oar Meaning in the Cambridge English Dictionary Cambridge dictionaries logo
Cambridge Dictionaries online Cambridge Dictionaries online

The most popular online dictionary and thesaurus for learners of English

Meaning of “oar” in the English Dictionary

"oar" in British English

See all translations

oarnoun [C]

uk   /ɔːr/  us   /ɔːr/
a ​longpole with a ​wide, ​flatpart at one end, used for rowing a ​boat: a ​pair of oars She ​dipped her oars into the ​water and ​pulled.
Compare
(Definition of oar from the Cambridge Advanced Learner’s Dictionary & Thesaurus © Cambridge University Press)

"oar" in American English

See all translations

oarnoun [C]

 us   /ɔr, oʊr/
a ​longpole with a ​wide, ​flatpart at one end which is used to ​row a ​boat (= move it through ​water)
(Definition of oar from the Cambridge Academic Content Dictionary © Cambridge University Press)
Translations of “oar”
in Korean 노…
in Arabic مِجْذاف…
in Malaysian dayung…
in French aviron, rame…
in Russian весло…
in Chinese (Traditional) 槳, 櫓…
in Italian remo…
in Turkish kayık küreği…
in Polish wiosło…
in Spanish remo…
in Vietnamese mái chèo…
in Portuguese remo…
in Thai ไม้พาย…
in German das Ruder…
in Catalan rem…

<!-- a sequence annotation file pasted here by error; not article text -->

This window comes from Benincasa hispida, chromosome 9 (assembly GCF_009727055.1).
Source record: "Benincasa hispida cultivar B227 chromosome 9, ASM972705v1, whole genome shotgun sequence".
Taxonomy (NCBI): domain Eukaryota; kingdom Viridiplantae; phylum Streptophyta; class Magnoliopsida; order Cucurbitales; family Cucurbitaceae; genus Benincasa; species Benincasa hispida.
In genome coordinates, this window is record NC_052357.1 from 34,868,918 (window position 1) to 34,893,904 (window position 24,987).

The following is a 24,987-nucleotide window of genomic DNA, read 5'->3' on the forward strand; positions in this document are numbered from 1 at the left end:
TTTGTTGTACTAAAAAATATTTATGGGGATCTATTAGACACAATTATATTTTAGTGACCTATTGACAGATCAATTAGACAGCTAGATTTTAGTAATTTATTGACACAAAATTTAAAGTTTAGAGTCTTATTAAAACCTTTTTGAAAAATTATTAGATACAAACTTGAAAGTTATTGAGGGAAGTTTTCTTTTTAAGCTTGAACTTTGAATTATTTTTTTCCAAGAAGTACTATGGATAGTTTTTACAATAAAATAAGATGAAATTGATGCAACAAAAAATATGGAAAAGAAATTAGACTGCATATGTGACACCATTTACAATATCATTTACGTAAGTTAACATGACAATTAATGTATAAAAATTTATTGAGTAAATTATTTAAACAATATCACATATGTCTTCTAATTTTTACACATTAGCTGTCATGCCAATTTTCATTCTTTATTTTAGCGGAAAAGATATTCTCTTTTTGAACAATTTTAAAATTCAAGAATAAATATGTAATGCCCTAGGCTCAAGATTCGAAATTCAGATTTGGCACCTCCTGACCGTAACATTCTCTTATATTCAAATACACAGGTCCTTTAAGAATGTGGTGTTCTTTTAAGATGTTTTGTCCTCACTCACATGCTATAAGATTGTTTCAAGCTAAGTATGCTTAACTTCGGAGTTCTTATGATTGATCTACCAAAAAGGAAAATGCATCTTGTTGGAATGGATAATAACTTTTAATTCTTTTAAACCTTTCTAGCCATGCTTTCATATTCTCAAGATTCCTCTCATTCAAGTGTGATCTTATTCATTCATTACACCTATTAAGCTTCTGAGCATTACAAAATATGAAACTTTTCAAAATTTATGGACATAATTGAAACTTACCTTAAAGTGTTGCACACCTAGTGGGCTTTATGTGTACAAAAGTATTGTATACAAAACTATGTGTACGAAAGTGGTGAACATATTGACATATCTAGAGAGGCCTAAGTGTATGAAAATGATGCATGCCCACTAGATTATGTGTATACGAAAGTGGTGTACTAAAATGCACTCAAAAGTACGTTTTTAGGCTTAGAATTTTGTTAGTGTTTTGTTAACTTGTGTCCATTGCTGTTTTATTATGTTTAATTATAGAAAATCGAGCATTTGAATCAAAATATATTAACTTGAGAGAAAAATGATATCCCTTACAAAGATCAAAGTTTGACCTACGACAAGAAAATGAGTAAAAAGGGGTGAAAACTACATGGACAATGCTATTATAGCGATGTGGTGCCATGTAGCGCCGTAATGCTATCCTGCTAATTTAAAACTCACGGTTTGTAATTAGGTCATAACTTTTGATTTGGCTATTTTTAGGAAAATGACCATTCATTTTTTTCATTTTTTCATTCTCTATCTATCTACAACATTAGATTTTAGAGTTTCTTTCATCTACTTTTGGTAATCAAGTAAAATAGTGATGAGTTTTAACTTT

in Japanese (ボートの)オール…
in Chinese (Simplified) 桨, 橹…
in Indonesian dayung…
What is the pronunciation of oar?
Add Cambridge dictionaries to your browser to your website
There, their and they’re – which one should you use?
There, their and they’re – which one should you use?
by ,
April 27, 2016
by Liz Walter If you are a learner of English and you are confused about the words there, their and they’re, let me reassure you: many, many people with English as their first language share your problem! You only have to take a look at the ‘comments’ sections on the website of, for example, a popular

Read More 

Word of the Day

cracker

a thin, flat, hard biscuit, especially one eaten with cheese

Word of the Day

bio-banding noun
bio-banding noun
April 25, 2016
in sport, grouping children according to their physical maturity rather than their age ‘When we’re grouping children for sports, we do it by age groups, but the problem is that, within those age groups, we get huge variations in biological age,’ said Dr Sean Cumming, senior lecturer at the University of Bath’s department for

Read More